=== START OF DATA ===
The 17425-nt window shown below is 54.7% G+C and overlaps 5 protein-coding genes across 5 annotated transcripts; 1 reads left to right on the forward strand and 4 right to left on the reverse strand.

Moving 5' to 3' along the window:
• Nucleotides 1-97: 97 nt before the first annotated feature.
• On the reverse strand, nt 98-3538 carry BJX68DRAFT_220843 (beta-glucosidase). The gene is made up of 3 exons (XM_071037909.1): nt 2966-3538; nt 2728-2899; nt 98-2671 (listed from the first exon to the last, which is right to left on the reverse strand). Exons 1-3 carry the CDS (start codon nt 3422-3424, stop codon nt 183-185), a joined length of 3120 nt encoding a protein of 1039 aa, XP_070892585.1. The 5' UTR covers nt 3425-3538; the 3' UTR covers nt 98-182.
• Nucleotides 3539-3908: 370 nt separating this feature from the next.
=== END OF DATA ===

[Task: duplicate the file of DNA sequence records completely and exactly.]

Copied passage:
The 17425-nt window shown below is 54.7% G+C and overlaps 5 protein-coding genes across 5 annotated transcripts; 1 reads left to right on the forward strand and 4 right to left on the reverse strand.

Moving 5' to 3' along the window:
• Nucleotides 1-97: 97 nt before the first annotated feature.
• On the reverse strand, nt 98-3538 carry BJX68DRAFT_220843 (beta-glucosidase). The gene is made up of 3 exons (XM_071037909.1): nt 2966-3538; nt 2728-2899; nt 98-2671 (listed from the first exon to the last, which is right to left on the reverse strand). Exons 1-3 carry the CDS (start codon nt 3422-3424, stop codon nt 183-185), a joined length of 3120 nt encoding a protein of 1039 aa, XP_070892585.1. The 5' UTR covers nt 3425-3538; the 3' UTR covers nt 98-182.
• Nucleotides 3539-3908: 370 nt separating this feature from the next.